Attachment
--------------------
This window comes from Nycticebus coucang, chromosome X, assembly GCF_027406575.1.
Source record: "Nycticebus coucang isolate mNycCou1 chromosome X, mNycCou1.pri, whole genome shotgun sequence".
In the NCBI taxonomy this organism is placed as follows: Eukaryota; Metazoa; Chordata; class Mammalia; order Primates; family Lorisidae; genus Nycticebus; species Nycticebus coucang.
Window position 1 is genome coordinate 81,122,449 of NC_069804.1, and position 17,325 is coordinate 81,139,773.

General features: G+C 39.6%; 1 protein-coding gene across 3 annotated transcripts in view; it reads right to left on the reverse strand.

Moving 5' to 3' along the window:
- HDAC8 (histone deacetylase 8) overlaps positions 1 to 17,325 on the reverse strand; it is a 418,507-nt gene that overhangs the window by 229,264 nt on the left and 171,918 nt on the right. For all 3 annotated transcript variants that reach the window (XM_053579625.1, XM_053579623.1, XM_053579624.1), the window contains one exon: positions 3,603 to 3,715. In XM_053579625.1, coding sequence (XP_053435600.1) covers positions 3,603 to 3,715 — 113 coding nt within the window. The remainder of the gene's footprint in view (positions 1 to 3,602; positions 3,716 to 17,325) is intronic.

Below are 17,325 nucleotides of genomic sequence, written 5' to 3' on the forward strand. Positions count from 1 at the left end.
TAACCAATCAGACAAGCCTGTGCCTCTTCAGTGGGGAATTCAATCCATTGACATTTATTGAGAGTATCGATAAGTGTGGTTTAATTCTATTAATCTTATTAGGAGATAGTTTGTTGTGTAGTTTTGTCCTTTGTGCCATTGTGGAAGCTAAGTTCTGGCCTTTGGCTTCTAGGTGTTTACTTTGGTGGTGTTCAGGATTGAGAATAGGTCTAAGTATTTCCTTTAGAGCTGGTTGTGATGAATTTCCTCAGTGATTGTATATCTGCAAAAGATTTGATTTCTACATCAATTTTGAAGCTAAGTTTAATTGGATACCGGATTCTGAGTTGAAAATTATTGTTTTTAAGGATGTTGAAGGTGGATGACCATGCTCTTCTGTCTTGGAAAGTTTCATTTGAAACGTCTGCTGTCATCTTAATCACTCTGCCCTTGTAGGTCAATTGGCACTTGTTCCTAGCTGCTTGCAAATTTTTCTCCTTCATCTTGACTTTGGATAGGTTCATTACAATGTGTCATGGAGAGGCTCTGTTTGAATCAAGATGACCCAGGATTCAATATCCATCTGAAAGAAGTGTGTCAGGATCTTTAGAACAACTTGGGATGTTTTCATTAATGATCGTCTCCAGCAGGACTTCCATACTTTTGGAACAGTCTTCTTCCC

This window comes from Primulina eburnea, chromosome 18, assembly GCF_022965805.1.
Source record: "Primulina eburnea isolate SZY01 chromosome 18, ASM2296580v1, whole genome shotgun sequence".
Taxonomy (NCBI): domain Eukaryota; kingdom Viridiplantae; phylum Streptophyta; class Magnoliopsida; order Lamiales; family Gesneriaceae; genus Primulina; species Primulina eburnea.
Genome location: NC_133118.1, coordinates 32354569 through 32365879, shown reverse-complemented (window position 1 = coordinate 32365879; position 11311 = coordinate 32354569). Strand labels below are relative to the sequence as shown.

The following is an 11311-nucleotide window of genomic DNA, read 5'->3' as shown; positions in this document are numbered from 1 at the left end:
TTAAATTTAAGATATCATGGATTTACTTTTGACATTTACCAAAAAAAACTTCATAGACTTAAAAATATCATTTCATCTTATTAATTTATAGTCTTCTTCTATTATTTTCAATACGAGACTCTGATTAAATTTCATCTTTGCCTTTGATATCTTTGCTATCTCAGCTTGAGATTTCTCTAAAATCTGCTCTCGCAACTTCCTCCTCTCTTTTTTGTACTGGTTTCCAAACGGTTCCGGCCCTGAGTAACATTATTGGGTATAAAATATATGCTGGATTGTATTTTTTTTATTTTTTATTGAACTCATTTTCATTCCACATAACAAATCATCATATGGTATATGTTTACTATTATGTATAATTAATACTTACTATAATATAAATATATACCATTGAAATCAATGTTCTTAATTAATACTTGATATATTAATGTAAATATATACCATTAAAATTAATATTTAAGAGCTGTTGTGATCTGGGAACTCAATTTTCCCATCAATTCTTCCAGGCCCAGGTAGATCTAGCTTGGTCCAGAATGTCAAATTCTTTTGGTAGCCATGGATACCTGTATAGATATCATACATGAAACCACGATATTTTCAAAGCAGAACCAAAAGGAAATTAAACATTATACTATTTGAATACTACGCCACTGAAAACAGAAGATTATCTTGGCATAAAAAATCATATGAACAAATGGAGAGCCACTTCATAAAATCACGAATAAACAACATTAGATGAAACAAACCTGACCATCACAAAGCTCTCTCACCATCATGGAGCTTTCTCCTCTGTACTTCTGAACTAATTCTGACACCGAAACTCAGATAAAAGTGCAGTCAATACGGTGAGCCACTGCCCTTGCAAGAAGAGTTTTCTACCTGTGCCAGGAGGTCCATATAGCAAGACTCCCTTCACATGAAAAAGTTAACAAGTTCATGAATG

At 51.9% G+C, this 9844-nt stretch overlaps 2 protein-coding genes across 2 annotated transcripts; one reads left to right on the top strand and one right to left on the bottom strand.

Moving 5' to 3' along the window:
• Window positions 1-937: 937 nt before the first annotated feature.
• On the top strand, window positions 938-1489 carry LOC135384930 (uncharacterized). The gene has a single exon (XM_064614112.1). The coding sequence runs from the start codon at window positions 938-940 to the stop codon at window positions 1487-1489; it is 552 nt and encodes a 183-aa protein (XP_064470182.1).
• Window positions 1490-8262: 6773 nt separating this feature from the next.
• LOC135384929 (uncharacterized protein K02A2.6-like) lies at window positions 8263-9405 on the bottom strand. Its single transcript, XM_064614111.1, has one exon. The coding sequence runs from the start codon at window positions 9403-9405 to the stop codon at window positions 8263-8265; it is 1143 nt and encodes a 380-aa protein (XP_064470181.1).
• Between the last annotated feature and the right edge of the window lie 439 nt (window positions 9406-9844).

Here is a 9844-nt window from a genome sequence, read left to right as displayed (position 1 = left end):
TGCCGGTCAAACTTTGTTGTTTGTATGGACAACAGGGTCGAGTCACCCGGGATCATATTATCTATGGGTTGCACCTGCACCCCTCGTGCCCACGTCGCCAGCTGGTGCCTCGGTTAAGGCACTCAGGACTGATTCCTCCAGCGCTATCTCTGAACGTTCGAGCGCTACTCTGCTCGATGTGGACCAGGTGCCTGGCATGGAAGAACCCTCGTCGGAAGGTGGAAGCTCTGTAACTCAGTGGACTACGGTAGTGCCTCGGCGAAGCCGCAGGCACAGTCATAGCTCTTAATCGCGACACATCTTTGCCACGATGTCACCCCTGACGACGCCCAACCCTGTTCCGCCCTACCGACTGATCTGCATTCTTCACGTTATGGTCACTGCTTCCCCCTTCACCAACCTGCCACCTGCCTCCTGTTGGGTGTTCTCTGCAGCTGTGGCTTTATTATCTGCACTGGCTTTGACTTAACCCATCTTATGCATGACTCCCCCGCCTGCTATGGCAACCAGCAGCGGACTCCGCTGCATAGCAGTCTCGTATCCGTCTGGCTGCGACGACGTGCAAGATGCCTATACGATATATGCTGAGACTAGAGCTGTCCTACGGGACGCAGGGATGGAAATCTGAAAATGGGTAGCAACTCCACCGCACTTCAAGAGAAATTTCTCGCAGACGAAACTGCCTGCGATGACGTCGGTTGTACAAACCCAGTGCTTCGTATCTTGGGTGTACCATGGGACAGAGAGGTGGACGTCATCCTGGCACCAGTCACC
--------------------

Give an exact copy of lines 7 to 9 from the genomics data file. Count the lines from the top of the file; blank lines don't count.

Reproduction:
- HDAC8 (histone deacetylase 8) overlaps positions 1 to 17,325 on the reverse strand; it is a 418,507-nt gene that overhangs the window by 229,264 nt on the left and 171,918 nt on the right. For all 3 annotated transcript variants that reach the window (XM_053579625.1, XM_053579623.1, XM_053579624.1), the window contains one exon: positions 3,603 to 3,715. In XM_053579625.1, coding sequence (XP_053435600.1) covers positions 3,603 to 3,715 — 113 coding nt within the window. The remainder of the gene's footprint in view (positions 1 to 3,602; positions 3,716 to 17,325) is intronic.

Below are 17,325 nucleotides of genomic sequence, written 5' to 3' on the forward strand. Positions count from 1 at the left end.
TAACCAATCAGACAAGCCTGTGCCTCTTCAGTGGGGAATTCAATCCATTGACATTTATTGAGAGTATCGATAAGTGTGGTTTAATTCTATTAATCTTATTAGGAGATAGTTTGTTGTGTAGTTTTGTCCTTTGTGCCATTGTGGAAGCTAAGTTCTGGCCTTTGGCTTCTAGGTGTTTACTTTGGTGGTGTTCAGGATTGAGAATAGGTCTAAGTATTTCCTTTAGAGCTGGTTGTGATGAATTTCCTCAGTGATTGTATATCTGCAAAAGATTTGATTTCTACATCAATTTTGAAGCTAAGTTTAATTGGATACCGGATTCTGAGTTGAAAATTATTGTTTTTAAGGATGTTGAAGGTGGATGACCATGCTCTTCTGTCTTGGAAAGTTTCATTTGAAACGTCTGCTGTCATCTTAATCACTCTGCCCTTGTAGGTCAATTGGCACTTGTTCCTAGCTGCTTGCAAATTTTTCTCCTTCATCTTGACTTTGGATAGGTTCATTACAATGTGTCATGGAGAGGCTCTGTTTGAATCAAGATGACCCAGGATTCAATATCCATCTGAAAGAAGTGTGTCAGGATCTTTAGAACAACTTGGGATGTTTTCATTAATGATCGTCTCCAGCAGGACTTCCATACTTTTGGAACAGTCTTCTTCCC